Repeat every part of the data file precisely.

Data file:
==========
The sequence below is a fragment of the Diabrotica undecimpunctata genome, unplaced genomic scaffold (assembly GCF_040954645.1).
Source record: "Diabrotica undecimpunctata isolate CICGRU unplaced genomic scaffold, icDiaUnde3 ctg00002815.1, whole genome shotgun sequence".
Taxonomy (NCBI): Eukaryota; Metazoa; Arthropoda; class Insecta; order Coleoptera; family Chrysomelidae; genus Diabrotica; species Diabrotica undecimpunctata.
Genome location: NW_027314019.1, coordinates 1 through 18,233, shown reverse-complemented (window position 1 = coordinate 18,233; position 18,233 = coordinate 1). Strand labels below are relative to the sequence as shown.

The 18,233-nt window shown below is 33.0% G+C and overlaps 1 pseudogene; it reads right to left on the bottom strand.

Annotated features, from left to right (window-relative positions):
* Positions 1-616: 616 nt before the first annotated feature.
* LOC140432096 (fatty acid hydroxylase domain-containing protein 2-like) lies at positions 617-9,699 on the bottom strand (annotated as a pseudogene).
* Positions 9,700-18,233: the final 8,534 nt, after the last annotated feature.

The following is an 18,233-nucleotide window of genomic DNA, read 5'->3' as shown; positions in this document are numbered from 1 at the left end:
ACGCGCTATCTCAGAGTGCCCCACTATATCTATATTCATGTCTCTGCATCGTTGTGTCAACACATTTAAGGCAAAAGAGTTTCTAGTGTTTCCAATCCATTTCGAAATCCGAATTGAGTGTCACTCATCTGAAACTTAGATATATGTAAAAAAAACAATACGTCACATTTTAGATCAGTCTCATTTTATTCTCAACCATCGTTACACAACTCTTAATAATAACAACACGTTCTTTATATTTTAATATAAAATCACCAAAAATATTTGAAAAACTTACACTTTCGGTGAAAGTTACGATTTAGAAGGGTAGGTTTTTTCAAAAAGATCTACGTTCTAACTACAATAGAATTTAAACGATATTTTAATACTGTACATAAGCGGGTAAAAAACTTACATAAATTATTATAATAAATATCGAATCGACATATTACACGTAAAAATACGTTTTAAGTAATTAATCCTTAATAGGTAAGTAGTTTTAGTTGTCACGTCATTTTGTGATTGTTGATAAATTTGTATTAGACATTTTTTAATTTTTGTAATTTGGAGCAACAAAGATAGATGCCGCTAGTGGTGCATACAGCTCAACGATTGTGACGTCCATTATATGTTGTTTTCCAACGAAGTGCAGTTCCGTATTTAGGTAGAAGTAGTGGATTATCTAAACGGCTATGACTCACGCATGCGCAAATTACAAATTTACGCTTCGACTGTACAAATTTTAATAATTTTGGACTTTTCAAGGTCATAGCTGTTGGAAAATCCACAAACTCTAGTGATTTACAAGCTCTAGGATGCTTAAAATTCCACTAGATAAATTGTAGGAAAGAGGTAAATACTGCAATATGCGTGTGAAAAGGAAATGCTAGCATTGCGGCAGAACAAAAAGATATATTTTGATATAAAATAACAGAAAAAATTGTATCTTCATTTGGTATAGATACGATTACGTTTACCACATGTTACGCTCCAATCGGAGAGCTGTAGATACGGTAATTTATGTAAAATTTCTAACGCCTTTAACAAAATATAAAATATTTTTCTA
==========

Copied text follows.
The sequence below is a fragment of the Diabrotica undecimpunctata genome, unplaced genomic scaffold (assembly GCF_040954645.1).
Source record: "Diabrotica undecimpunctata isolate CICGRU unplaced genomic scaffold, icDiaUnde3 ctg00002815.1, whole genome shotgun sequence".
Taxonomy (NCBI): Eukaryota; Metazoa; Arthropoda; class Insecta; order Coleoptera; family Chrysomelidae; genus Diabrotica; species Diabrotica undecimpunctata.
Genome location: NW_027314019.1, coordinates 1 through 18,233, shown reverse-complemented (window position 1 = coordinate 18,233; position 18,233 = coordinate 1). Strand labels below are relative to the sequence as shown.

The 18,233-nt window shown below is 33.0% G+C and overlaps 1 pseudogene; it reads right to left on the bottom strand.

Annotated features, from left to right (window-relative positions):
* Positions 1-616: 616 nt before the first annotated feature.
* LOC140432096 (fatty acid hydroxylase domain-containing protein 2-like) lies at positions 617-9,699 on the bottom strand (annotated as a pseudogene).
* Positions 9,700-18,233: the final 8,534 nt, after the last annotated feature.

The following is an 18,233-nucleotide window of genomic DNA, read 5'->3' as shown; positions in this document are numbered from 1 at the left end:
ACGCGCTATCTCAGAGTGCCCCACTATATCTATATTCATGTCTCTGCATCGTTGTGTCAACACATTTAAGGCAAAAGAGTTTCTAGTGTTTCCAATCCATTTCGAAATCCGAATTGAGTGTCACTCATCTGAAACTTAGATATATGTAAAAAAAACAATACGTCACATTTTAGATCAGTCTCATTTTATTCTCAACCATCGTTACACAACTCTTAATAATAACAACACGTTCTTTATATTTTAATATAAAATCACCAAAAATATTTGAAAAACTTACACTTTCGGTGAAAGTTACGATTTAGAAGGGTAGGTTTTTTCAAAAAGATCTACGTTCTAACTACAATAGAATTTAAACGATATTTTAATACTGTACATAAGCGGGTAAAAAACTTACATAAATTATTATAATAAATATCGAATCGACATATTACACGTAAAAATACGTTTTAAGTAATTAATCCTTAATAGGTAAGTAGTTTTAGTTGTCACGTCATTTTGTGATTGTTGATAAATTTGTATTAGACATTTTTTAATTTTTGTAATTTGGAGCAACAAAGATAGATGCCGCTAGTGGTGCATACAGCTCAACGATTGTGACGTCCATTATATGTTGTTTTCCAACGAAGTGCAGTTCCGTATTTAGGTAGAAGTAGTGGATTATCTAAACGGCTATGACTCACGCATGCGCAAATTACAAATTTACGCTTCGACTGTACAAATTTTAATAATTTTGGACTTTTCAAGGTCATAGCTGTTGGAAAATCCACAAACTCTAGTGATTTACAAGCTCTAGGATGCTTAAAATTCCACTAGATAAATTGTAGGAAAGAGGTAAATACTGCAATATGCGTGTGAAAAGGAAATGCTAGCATTGCGGCAGAACAAAAAGATATATTTTGATATAAAATAACAGAAAAAATTGTATCTTCATTTGGTATAGATACGATTACGTTTACCACATGTTACGCTCCAATCGGAGAGCTGTAGATACGGTAATTTATGTAAAATTTCTAACGCCTTTAACAAAATATAAAATATTTTTCTA